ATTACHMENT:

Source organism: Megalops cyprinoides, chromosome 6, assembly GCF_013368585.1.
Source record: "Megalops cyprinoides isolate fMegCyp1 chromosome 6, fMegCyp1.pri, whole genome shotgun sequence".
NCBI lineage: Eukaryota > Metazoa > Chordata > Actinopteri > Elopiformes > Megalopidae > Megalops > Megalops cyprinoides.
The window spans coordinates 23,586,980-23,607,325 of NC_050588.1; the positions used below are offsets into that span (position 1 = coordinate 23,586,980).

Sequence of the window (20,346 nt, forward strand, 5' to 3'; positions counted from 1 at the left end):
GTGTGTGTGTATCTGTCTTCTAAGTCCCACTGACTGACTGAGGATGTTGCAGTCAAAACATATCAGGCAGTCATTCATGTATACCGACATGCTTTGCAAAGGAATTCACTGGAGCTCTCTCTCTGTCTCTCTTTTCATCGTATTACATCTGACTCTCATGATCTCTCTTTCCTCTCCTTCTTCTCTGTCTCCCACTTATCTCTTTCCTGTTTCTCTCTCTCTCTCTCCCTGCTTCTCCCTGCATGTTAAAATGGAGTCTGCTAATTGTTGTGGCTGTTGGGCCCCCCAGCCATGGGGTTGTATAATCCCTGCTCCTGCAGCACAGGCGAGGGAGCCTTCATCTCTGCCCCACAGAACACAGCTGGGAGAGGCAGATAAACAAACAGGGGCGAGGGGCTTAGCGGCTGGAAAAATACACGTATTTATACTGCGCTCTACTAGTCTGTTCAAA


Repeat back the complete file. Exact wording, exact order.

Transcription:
Source organism: Megalops cyprinoides, chromosome 6, assembly GCF_013368585.1.
Source record: "Megalops cyprinoides isolate fMegCyp1 chromosome 6, fMegCyp1.pri, whole genome shotgun sequence".
NCBI lineage: Eukaryota > Metazoa > Chordata > Actinopteri > Elopiformes > Megalopidae > Megalops > Megalops cyprinoides.
The window spans coordinates 23,586,980-23,607,325 of NC_050588.1; the positions used below are offsets into that span (position 1 = coordinate 23,586,980).

Sequence of the window (20,346 nt, forward strand, 5' to 3'; positions counted from 1 at the left end):
GTGTGTGTGTATCTGTCTTCTAAGTCCCACTGACTGACTGAGGATGTTGCAGTCAAAACATATCAGGCAGTCATTCATGTATACCGACATGCTTTGCAAAGGAATTCACTGGAGCTCTCTCTCTGTCTCTCTTTTCATCGTATTACATCTGACTCTCATGATCTCTCTTTCCTCTCCTTCTTCTCTGTCTCCCACTTATCTCTTTCCTGTTTCTCTCTCTCTCTCTCCCTGCTTCTCCCTGCATGTTAAAATGGAGTCTGCTAATTGTTGTGGCTGTTGGGCCCCCCAGCCATGGGGTTGTATAATCCCTGCTCCTGCAGCACAGGCGAGGGAGCCTTCATCTCTGCCCCACAGAACACAGCTGGGAGAGGCAGATAAACAAACAGGGGCGAGGGGCTTAGCGGCTGGAAAAATACACGTATTTATACTGCGCTCTACTAGTCTGTTCAAA